Why Kids should play outside this winter
January 20, 2015  |  Written by Carlota Nelson

Even if it´s cold outside, don´t let that keep you in. Children need to play outdoors, even during the winter months. For those of you who believe they´ll catch a cold or the flu, keep reading. You’ll be surprised to learn that being outside and in contact with nature actually helps the build their immune system and much more. Discover all the advantages that playing outdoors, engaged in non-structured activities are the best thing they can do. Just make sure they´re bundled up and ready.

Advantages of playing outdoors in the winter

Strengthens their Immune System. Did you know children who are raised on farms or in the countryside get colds or the flu less often? And that being in contact with bacteria, earth, animals and insects on a regular basis, helps them strengthen their immune system? According the American Academy of Paediatrics, “Cold weather does not cause colds or flu. The viruses that cause colds and flu tend to be more common in the winter, when children are in school and are in closer contact with each other.” The Academy recommends frequent hand washing and teaching our children to cover their mouth when sneezing or coughing.

A Good Dose of Vitamin D. Vitamin D, supplied by the sun, helps boost good moods, increases levels of energy and memory. Experts recommend being exposed to the sun 15 minutes a day in order to be supplied with the necessary dose of vitamin D. Remember to apply sunblock and have children wear sunglasses if it´s a sunny day, even during the winter.

Improves problem solving. Whether it´s making a snowman or playing hide and go seek in a forest, children are busy solving problems. What do I need to make a snowman? What natural elements can supply me with its nose, mouth and eyes? How can I make snowballs of different sizes? If I add water, will the snow become harder?

Boosts their Independence. In a study by the University of Colorado, Boulder, published by Frontiers in Psychology, experts point out that children who spend more time doing non structured activities (playing outdoors, riding a bike or visiting the zoo, for example) have the capacity to establish goals and see them through, independently.

Exercise. We know that physical exercise is crucial for our children’s growth and development and that the physical and social benefits they obtain from exercising include better balance, self-esteem and team work, among others. If you haven´t had the chance to read our post titled “My Children don´t exercise” we encourage you to do so you can discover how to get your children to have fun while integrating sports and exercise in their daily life.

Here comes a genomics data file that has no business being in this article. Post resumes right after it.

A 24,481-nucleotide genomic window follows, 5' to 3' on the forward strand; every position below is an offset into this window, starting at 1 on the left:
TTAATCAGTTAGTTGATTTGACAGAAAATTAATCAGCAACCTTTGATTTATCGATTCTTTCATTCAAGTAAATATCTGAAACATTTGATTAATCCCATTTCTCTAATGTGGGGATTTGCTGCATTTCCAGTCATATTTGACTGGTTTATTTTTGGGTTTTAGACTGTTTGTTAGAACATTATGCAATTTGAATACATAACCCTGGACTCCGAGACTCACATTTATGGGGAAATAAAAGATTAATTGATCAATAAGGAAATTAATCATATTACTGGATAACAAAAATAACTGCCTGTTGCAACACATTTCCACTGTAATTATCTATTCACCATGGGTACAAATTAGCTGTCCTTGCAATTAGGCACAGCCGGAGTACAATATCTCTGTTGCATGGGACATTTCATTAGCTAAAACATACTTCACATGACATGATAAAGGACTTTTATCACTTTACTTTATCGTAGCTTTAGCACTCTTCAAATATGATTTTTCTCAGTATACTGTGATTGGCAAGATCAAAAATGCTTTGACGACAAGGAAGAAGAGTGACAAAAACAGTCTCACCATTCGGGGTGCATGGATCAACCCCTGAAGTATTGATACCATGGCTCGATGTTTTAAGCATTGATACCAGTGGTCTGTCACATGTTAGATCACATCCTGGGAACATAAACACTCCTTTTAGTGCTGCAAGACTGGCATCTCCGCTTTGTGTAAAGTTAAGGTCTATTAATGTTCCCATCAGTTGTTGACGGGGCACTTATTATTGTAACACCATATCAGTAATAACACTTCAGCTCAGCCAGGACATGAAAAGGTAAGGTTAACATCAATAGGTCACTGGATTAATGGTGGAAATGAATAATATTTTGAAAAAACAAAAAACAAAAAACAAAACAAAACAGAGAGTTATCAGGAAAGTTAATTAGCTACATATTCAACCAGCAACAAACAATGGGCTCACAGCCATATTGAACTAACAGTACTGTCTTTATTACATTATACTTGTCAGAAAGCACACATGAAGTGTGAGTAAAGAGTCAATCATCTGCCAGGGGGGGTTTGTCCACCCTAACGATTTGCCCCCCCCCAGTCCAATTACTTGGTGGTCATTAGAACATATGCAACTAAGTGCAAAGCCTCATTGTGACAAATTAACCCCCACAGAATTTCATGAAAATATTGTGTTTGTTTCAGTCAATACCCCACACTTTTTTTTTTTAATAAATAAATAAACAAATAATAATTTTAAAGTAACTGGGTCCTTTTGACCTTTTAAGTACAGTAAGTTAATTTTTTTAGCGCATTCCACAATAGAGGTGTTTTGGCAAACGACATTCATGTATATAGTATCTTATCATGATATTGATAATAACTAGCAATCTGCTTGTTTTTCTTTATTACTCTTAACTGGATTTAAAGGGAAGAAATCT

Children already have too many structured activities (these include extra curricular classes) and they need time off for free play. This allows them to explore their creative side, use their imagination and develop their own sense of Independence.

Researchers E. Jones and G. Reynolds, believe “children learn the most important things in life, not from what we tell them, but from how they resolve and interact with the physical world and other children on their own.”

Some examples of non-structured activities include a visit to the zoo, always allowing them freedom of movement, walks or hikes in the outdoors, where they can roam freely.

Advice for Parents

Even though we recommend children play outdoors in winter, parents should remember to:

  • Dress them appropriately by layering their clothes so they remain dry and warm. The rule of thumb is to have them wear an extra layer of clothes in comparison to the number of layers we, as adults, would wear.
  • Don´t forget to have them wear warm shoes or boots, gloves and a hat. Keeping the extremities warm (feet, head and hands) is a must as hypothermia begins to right there.
  • Have them come inside (the house or the car) every once in a while to warm up.
  • Avoid excessive sweating as sweat turns cold when it comes in contact with the skin and starts to evaporate.
  • Drink lots of liquids (water, juice or hot cocoa) before and after they play.
  • What outdoor plans do you have prepared for the winter? Share your experiences with us.

Photo Credits: Tony Fischer

Photo Credits: Jen´s Art and Soul


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